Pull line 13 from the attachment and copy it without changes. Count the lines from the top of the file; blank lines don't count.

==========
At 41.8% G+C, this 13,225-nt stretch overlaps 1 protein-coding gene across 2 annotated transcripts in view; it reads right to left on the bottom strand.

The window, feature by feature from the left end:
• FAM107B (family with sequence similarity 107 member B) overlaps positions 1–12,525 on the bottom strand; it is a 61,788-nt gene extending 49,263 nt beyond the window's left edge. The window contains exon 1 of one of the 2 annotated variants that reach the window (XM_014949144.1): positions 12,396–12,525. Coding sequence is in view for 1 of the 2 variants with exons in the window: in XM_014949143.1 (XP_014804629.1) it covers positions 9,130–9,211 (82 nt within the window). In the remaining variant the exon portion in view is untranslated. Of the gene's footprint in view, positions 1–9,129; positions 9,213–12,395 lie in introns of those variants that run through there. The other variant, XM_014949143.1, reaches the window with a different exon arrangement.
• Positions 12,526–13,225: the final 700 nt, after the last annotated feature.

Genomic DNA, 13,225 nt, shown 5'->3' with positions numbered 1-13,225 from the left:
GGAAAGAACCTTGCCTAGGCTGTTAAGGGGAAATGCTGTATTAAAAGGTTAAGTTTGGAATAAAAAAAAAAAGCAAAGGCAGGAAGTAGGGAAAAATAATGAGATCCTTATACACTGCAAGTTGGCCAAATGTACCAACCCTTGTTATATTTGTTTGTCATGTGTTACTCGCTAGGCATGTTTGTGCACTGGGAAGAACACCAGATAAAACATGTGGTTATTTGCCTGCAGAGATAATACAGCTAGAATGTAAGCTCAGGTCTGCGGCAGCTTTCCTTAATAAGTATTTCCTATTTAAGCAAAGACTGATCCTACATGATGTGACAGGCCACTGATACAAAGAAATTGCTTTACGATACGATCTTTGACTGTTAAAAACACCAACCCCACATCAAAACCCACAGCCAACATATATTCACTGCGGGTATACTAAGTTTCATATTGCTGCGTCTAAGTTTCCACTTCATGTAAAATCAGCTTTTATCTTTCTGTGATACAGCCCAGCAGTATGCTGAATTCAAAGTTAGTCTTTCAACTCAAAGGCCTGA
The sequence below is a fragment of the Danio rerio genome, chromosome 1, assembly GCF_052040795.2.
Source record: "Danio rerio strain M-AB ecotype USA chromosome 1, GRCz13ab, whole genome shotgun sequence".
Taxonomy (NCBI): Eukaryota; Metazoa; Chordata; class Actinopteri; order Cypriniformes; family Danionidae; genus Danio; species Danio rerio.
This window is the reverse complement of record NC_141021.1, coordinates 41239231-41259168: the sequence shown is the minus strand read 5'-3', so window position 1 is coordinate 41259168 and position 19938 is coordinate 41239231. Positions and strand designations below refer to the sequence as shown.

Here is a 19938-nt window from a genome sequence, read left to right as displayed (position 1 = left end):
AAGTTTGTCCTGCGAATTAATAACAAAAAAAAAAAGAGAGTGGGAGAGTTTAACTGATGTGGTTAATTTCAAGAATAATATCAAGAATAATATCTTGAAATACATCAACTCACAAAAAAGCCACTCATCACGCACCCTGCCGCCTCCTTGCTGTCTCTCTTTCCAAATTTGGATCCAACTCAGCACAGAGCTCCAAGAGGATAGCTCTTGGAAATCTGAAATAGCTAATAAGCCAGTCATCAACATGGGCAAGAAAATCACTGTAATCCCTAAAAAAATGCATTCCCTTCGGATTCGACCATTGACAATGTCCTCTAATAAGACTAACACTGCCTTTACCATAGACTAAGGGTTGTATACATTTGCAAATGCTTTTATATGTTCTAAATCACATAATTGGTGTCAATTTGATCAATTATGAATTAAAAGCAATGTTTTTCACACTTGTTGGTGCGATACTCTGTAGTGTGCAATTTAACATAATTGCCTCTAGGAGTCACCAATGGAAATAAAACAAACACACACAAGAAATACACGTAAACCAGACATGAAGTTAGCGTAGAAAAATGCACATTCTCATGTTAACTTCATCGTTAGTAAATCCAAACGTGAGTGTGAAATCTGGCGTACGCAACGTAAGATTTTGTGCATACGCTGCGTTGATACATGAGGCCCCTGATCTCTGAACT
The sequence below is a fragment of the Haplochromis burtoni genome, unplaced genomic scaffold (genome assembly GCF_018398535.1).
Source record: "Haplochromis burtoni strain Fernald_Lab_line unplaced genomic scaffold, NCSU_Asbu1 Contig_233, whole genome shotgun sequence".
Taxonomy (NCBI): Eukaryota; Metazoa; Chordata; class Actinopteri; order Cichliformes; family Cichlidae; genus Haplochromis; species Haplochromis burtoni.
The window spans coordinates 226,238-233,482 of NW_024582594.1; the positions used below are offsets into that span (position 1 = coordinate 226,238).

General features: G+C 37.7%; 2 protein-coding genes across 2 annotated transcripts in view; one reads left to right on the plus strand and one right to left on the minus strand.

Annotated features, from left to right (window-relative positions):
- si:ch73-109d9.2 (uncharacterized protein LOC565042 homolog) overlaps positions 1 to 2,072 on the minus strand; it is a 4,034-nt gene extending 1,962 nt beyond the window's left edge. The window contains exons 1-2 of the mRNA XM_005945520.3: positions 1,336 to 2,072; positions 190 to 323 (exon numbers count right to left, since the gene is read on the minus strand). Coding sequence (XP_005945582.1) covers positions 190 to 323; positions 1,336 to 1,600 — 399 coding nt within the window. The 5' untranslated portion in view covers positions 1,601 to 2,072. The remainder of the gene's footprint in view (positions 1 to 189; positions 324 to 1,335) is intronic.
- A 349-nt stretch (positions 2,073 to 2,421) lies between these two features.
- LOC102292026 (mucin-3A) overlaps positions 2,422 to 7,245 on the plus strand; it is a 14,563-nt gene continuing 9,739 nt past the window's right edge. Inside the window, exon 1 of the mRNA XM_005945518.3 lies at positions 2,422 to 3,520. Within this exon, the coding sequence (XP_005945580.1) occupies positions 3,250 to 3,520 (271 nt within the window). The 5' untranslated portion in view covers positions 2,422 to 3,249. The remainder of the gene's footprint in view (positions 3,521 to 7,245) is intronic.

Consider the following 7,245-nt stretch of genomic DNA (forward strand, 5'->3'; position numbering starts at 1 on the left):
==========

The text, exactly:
The sequence below is a fragment of the Haplochromis burtoni genome, unplaced genomic scaffold (genome assembly GCF_018398535.1).